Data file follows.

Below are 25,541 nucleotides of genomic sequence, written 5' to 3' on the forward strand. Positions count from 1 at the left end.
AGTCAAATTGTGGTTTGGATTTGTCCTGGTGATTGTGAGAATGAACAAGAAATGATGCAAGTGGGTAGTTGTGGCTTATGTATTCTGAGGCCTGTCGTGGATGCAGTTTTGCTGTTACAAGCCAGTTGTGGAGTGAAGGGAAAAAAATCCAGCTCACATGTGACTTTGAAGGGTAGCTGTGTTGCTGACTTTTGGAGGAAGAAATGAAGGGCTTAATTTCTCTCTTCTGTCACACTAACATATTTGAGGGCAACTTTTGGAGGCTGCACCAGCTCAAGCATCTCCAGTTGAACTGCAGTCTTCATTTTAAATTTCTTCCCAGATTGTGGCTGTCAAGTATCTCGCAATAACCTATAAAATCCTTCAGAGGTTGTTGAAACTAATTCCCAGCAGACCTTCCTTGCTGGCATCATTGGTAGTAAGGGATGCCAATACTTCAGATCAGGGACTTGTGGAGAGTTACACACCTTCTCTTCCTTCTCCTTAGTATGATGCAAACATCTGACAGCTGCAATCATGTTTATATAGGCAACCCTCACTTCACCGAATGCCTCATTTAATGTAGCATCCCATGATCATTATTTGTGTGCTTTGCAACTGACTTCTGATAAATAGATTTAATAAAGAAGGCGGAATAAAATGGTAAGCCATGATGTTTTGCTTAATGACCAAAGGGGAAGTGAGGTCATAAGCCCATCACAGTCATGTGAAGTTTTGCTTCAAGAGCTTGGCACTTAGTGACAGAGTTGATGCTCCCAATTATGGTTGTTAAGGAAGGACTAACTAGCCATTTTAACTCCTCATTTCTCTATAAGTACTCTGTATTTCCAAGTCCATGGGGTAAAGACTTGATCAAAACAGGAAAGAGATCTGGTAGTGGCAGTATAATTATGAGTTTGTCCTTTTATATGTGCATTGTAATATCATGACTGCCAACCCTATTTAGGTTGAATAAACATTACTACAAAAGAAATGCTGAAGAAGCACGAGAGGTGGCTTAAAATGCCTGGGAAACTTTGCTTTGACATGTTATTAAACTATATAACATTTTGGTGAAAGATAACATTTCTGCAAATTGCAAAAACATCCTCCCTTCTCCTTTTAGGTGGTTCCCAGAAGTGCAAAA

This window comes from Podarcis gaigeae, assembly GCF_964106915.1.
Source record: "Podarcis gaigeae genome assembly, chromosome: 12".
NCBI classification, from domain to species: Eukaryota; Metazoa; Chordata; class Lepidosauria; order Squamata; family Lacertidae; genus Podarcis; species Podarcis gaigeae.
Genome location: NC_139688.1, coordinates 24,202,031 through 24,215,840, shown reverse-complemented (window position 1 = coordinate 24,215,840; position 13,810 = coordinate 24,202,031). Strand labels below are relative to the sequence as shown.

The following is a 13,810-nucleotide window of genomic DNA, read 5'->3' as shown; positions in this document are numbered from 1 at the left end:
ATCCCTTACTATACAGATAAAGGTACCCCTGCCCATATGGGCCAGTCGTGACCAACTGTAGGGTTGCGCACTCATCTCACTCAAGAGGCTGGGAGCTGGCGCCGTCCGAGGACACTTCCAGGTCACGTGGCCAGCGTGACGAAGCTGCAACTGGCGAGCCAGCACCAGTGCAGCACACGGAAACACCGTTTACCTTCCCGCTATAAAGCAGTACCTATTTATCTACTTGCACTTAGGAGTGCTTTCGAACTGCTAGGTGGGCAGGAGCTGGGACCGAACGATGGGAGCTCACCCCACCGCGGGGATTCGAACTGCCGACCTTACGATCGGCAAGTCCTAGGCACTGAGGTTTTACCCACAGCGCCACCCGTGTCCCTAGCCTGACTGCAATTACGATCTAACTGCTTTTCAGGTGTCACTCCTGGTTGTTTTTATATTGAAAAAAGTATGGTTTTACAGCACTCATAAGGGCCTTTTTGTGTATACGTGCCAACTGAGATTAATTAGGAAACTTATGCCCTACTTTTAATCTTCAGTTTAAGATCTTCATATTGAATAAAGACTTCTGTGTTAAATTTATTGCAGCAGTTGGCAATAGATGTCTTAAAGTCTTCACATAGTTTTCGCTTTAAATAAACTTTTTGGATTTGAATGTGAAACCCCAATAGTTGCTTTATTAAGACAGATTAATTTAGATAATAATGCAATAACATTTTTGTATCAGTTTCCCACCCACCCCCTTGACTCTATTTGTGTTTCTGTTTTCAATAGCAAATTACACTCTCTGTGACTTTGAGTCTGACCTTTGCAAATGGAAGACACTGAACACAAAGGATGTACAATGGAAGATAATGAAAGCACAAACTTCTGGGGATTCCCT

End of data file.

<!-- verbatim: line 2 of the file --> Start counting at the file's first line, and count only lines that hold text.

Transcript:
AGTCAAATTGTGGTTTGGATTTGTCCTGGTGATTGTGAGAATGAACAAGAAATGATGCAAGTGGGTAGTTGTGGCTTATGTATTCTGAGGCCTGTCGTGGATGCAGTTTTGCTGTTACAAGCCAGTTGTGGAGTGAAGGGAAAAAAATCCAGCTCACATGTGACTTTGAAGGGTAGCTGTGTTGCTGACTTTTGGAGGAAGAAATGAAGGGCTTAATTTCTCTCTTCTGTCACACTAACATATTTGAGGGCAACTTTTGGAGGCTGCACCAGCTCAAGCATCTCCAGTTGAACTGCAGTCTTCATTTTAAATTTCTTCCCAGATTGTGGCTGTCAAGTATCTCGCAATAACCTATAAAATCCTTCAGAGGTTGTTGAAACTAATTCCCAGCAGACCTTCCTTGCTGGCATCATTGGTAGTAAGGGATGCCAATACTTCAGATCAGGGACTTGTGGAGAGTTACACACCTTCTCTTCCTTCTCCTTAGTATGATGCAAACATCTGACAGCTGCAATCATGTTTATATAGGCAACCCTCACTTCACCGAATGCCTCATTTAATGTAGCATCCCATGATCATTATTTGTGTGCTTTGCAACTGACTTCTGATAAATAGATTTAATAAAGAAGGCGGAATAAAATGGTAAGCCATGATGTTTTGCTTAATGACCAAAGGGGAAGTGAGGTCATAAGCCCATCACAGTCATGTGAAGTTTTGCTTCAAGAGCTTGGCACTTAGTGACAGAGTTGATGCTCCCAATTATGGTTGTTAAGGAAGGACTAACTAGCCATTTTAACTCCTCATTTCTCTATAAGTACTCTGTATTTCCAAGTCCATGGGGTAAAGACTTGATCAAAACAGGAAAGAGATCTGGTAGTGGCAGTATAATTATGAGTTTGTCCTTTTATATGTGCATTGTAATATCATGACTGCCAACCCTATTTAGGTTGAATAAACATTACTACAAAAGAAATGCTGAAGAAGCACGAGAGGTGGCTTAAAATGCCTGGGAAACTTTGCTTTGACATGTTATTAAACTATATAACATTTTGGTGAAAGATAACATTTCTGCAAATTGCAAAAACATCCTCCCTTCTCCTTTTAGGTGGTTCCCAGAAGTGCAAAA